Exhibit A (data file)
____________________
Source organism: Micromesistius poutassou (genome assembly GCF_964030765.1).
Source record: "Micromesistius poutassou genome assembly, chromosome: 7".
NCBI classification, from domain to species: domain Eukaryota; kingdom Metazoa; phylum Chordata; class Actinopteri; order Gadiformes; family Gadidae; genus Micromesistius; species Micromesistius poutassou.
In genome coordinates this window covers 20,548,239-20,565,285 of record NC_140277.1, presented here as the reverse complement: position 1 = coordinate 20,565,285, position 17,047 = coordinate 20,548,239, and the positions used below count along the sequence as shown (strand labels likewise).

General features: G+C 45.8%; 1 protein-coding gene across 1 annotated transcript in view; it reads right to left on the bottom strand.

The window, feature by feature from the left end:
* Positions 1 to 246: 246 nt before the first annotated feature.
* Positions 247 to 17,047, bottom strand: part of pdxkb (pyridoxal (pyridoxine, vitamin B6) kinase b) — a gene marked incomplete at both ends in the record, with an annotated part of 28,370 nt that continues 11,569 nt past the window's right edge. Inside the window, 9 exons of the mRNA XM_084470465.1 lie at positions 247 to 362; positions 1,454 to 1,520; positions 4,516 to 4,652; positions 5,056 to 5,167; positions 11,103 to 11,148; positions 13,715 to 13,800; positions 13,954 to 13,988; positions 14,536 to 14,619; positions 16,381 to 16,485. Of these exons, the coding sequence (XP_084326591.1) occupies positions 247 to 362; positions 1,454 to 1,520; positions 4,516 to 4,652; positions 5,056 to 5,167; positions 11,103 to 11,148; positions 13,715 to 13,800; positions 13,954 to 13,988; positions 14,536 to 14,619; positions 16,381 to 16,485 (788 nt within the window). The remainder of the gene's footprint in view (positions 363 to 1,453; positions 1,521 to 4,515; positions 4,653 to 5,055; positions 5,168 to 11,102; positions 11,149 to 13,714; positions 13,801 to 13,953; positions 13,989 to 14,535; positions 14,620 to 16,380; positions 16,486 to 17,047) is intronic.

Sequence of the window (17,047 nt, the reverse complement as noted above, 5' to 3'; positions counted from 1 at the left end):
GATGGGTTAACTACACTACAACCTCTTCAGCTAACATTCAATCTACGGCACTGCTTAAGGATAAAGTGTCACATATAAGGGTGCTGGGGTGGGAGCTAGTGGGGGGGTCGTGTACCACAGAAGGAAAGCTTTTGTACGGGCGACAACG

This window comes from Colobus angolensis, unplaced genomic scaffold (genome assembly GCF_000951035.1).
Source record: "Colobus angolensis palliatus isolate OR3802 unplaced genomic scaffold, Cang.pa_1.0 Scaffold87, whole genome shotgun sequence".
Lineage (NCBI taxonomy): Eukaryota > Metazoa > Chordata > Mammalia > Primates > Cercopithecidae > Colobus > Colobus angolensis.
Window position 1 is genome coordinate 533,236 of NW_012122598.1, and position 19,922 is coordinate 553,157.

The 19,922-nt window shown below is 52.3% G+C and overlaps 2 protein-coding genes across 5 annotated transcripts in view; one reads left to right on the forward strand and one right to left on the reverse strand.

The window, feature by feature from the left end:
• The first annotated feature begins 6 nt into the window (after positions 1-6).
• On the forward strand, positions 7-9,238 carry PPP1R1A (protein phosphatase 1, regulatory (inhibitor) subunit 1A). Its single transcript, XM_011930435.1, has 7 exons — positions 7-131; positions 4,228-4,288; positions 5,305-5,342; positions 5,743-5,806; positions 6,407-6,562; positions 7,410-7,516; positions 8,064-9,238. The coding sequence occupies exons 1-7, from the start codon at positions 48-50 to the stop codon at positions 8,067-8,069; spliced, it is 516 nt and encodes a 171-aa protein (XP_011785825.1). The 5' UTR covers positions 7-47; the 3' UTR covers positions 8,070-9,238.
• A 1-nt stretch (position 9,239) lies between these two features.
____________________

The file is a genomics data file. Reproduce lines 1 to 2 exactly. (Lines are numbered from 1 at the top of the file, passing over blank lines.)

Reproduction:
Source organism: Micromesistius poutassou (genome assembly GCF_964030765.1).
Source record: "Micromesistius poutassou genome assembly, chromosome: 7".